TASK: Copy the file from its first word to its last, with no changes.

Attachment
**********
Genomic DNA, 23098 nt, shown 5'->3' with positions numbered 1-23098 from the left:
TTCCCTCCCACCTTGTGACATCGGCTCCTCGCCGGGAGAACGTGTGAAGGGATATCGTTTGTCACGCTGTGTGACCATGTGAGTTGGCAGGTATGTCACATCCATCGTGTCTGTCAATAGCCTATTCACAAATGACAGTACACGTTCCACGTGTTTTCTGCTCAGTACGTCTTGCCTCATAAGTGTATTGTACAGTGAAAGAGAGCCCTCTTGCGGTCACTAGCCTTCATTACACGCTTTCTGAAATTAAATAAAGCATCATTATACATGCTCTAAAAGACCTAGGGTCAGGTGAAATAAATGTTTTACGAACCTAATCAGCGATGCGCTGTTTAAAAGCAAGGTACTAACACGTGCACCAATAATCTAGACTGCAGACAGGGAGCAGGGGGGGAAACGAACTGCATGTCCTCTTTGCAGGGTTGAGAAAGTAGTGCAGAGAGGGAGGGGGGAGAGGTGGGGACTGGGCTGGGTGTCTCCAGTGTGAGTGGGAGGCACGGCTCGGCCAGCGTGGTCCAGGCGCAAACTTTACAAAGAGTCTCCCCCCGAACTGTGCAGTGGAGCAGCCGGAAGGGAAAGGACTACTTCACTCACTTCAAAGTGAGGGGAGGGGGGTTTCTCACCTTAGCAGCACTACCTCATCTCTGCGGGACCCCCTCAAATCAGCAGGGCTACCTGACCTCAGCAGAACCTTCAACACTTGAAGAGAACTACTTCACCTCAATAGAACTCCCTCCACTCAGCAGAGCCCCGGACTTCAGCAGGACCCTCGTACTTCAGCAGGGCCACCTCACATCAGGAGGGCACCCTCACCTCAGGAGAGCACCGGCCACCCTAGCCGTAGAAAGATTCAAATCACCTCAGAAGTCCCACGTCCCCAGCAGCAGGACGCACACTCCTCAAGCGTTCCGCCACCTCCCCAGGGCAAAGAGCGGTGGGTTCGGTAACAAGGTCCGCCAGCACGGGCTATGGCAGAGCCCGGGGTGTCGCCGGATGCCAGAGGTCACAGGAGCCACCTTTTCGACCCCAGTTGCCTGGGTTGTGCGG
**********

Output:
Genomic DNA, 23098 nt, shown 5'->3' with positions numbered 1-23098 from the left:
TTCCCTCCCACCTTGTGACATCGGCTCCTCGCCGGGAGAACGTGTGAAGGGATATCGTTTGTCACGCTGTGTGACCATGTGAGTTGGCAGGTATGTCACATCCATCGTGTCTGTCAATAGCCTATTCACAAATGACAGTACACGTTCCACGTGTTTTCTGCTCAGTACGTCTTGCCTCATAAGTGTATTGTACAGTGAAAGAGAGCCCTCTTGCGGTCACTAGCCTTCATTACACGCTTTCTGAAATTAAATAAAGCATCATTATACATGCTCTAAAAGACCTAGGGTCAGGTGAAATAAATGTTTTACGAACCTAATCAGCGATGCGCTGTTTAAAAGCAAGGTACTAACACGTGCACCAATAATCTAGACTGCAGACAGGGAGCAGGGGGGGAAACGAACTGCATGTCCTCTTTGCAGGGTTGAGAAAGTAGTGCAGAGAGGGAGGGGGGAGAGGTGGGGACTGGGCTGGGTGTCTCCAGTGTGAGTGGGAGGCACGGCTCGGCCAGCGTGGTCCAGGCGCAAACTTTACAAAGAGTCTCCCCCCGAACTGTGCAGTGGAGCAGCCGGAAGGGAAAGGACTACTTCACTCACTTCAAAGTGAGGGGAGGGGGGTTTCTCACCTTAGCAGCACTACCTCATCTCTGCGGGACCCCCTCAAATCAGCAGGGCTACCTGACCTCAGCAGAACCTTCAACACTTGAAGAGAACTACTTCACCTCAATAGAACTCCCTCCACTCAGCAGAGCCCCGGACTTCAGCAGGACCCTCGTACTTCAGCAGGGCCACCTCACATCAGGAGGGCACCCTCACCTCAGGAGAGCACCGGCCACCCTAGCCGTAGAAAGATTCAAATCACCTCAGAAGTCCCACGTCCCCAGCAGCAGGACGCACACTCCTCAAGCGTTCCGCCACCTCCCCAGGGCAAAGAGCGGTGGGTTCGGTAACAAGGTCCGCCAGCACGGGCTATGGCAGAGCCCGGGGTGTCGCCGGATGCCAGAGGTCACAGGAGCCACCTTTTCGACCCCAGTTGCCTGGGTTGTGCGG